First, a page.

• Patricia
    Participant
    patofvta
    20200815_093617 Proportion 120200815_093638 2 Proportions I have been pleased with the measuring technique and have selected two places for my sit spots. I have a water fountain and the birds like to visit but are not sure about me.  So over a period of time I have been sketching them or the fountain when I was lacking birds.  I also starting taking photos when I can catch them so I could get the various angles and markings on the birds.  One afternoon I sat at the beach and was open to any and all subjects.  I think birds are a challenge because they move so much and in so many directions, children are tricky too.  I have found that proportion is relative to other subjects, so mostly I am just working on getting familiar so I can see and capture the different perspectives.  This is actually leading me into an idea for a composition with the fountain.  I just need to have more birds bathing and splashing.  I might get a journal page yet. Pat
  • Patricia
    Participant
    patofvta
    Activity 1.  I really enjoyed the Wall of Birds, but there are so many birds I decided to start with South America and just check out every bird. So far I especially like the marvelous Spatuletail Hummingbird because of color, the special tail, I would love to see them present when mating.  I was impressed with the Three-Wattled Bellbird, never seen or heard of such a bird.  I enjoyed the Long-tailed Manakin and would like to see them doing there leapfrogging flight.  Activity 2.  I went to the beach and I saw Brown Pelicans, Heermann’s Gulls, Western Gulls, Great-tailed Grackles, Rock Doves, and Tree Swallows.  Activity 3.  I have too many favorites and it changes depending on my encounter with the bird or birds.  I have a fountain out in my front yard, and I often sit out trying to sketch the birds as they visit the fountain.  I have House and Chipping Sparrows, House Finches, and once in a while a pair of American Goldfinch as well some Anna’s Hummingbirds.
  • Patricia
    Participant
    patofvta
    20200721_135944 Conture DrawingGesture drawing was very helpful in the field.  It took some time to begin to see the angles of the wings, to figure out the movements, what they did to take off and to land, but the more I practiced the easier I could see.  I was pleased with the fore-shortening when the Gull flew toward me.  My best experience was when I parked and just sat there and focused on the birds for an hour.  I needed lots of the birds so I could start and stop until I saw a repeated patterns.  I picked gulls because I have a problem identifying species. I noticed that flying posture can be totally different between species.  I also could identify classes of species very quickly from a distance.  I felt it was almost easier to be at a distance to capture gesture because if I could see detail I would slow down and try to record the detail over the gesture.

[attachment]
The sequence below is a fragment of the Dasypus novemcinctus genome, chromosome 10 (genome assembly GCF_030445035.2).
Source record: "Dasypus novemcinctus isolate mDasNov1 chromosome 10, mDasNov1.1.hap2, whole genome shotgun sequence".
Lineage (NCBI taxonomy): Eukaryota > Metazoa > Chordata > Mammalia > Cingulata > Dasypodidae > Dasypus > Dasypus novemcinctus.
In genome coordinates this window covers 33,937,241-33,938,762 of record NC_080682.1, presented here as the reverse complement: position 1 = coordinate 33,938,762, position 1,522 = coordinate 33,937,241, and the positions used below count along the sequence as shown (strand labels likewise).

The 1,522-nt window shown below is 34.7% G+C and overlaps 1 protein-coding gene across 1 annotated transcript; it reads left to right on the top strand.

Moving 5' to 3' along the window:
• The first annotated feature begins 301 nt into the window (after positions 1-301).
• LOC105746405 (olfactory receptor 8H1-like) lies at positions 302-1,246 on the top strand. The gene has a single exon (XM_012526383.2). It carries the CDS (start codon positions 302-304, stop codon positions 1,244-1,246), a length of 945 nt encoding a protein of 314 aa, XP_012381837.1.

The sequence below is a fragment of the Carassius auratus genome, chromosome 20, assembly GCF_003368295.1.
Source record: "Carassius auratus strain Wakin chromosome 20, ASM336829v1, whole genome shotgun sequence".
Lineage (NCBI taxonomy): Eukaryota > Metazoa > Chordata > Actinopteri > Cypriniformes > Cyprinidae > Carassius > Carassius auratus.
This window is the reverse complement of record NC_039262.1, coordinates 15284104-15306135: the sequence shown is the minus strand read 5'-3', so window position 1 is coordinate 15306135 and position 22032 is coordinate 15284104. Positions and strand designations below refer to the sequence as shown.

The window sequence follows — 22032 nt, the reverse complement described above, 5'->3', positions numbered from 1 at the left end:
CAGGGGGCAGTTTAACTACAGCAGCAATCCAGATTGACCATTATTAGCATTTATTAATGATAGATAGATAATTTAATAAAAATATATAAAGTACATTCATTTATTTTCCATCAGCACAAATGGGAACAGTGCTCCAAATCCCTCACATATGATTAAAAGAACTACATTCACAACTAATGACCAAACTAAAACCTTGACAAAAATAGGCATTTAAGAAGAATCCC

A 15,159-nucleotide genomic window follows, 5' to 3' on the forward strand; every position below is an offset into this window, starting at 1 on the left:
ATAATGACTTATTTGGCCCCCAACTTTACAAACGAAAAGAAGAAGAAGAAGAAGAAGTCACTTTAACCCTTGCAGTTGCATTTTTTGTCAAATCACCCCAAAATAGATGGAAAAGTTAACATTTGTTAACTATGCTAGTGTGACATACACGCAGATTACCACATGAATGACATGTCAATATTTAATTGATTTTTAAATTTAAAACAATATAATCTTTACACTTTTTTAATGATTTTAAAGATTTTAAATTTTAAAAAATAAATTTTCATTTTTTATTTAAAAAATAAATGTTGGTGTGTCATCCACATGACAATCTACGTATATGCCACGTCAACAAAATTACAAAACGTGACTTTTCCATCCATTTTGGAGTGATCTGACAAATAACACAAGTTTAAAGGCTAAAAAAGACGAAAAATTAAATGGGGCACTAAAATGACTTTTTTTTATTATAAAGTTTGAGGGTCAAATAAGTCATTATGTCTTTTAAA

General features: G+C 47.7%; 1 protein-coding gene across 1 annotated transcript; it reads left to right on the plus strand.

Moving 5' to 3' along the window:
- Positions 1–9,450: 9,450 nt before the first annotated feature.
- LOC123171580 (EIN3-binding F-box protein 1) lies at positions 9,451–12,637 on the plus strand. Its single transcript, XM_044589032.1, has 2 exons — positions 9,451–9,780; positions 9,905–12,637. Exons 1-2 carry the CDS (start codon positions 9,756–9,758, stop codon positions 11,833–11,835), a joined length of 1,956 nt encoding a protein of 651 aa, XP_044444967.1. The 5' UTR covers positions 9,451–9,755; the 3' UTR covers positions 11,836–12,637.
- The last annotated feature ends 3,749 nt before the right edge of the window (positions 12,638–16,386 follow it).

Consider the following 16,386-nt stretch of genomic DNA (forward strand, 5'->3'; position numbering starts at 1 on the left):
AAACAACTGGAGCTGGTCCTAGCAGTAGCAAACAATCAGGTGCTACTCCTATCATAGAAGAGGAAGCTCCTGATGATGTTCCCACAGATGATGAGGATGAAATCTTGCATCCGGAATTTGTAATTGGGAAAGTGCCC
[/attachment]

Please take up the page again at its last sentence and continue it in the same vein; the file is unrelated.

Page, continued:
• Patricia
    Participant
    patofvta
    Contour Drawing by itself is not my favorite, however after I completed the exercise, I used the contour to complete the subjects and I was surprised at how well I was recording the blank space.  This helps a lot with getting the prospective as it really looks and capturing some very good detail.  I hope the focus on my subject will result with being able to capture the bird's movement faster.  If I can get the outline I should be able to fill in the detail.
  • Patricia
    Participant
    patofvta
    20200714_110647 (1) I have tried the comparison study,  I compared two trees in a barranca park, I started with the bark, tree, structure, color, leaves, and needles.  I had about 30 minutes to complete the assignment.  I did experience a bit of trouble with my spacing in my sketch book.  Also need to sketch darker and with a better plan, will need more practice. I wondered why these trees were planted in this park.  I noticed that there were a wide variety of very tall trees and many species of birds.  I think that bird diversity for habitat played a key role with the many choices of trees planted.  And the needles seem to draw small bug eating birds to the ground under the conifer pine trees.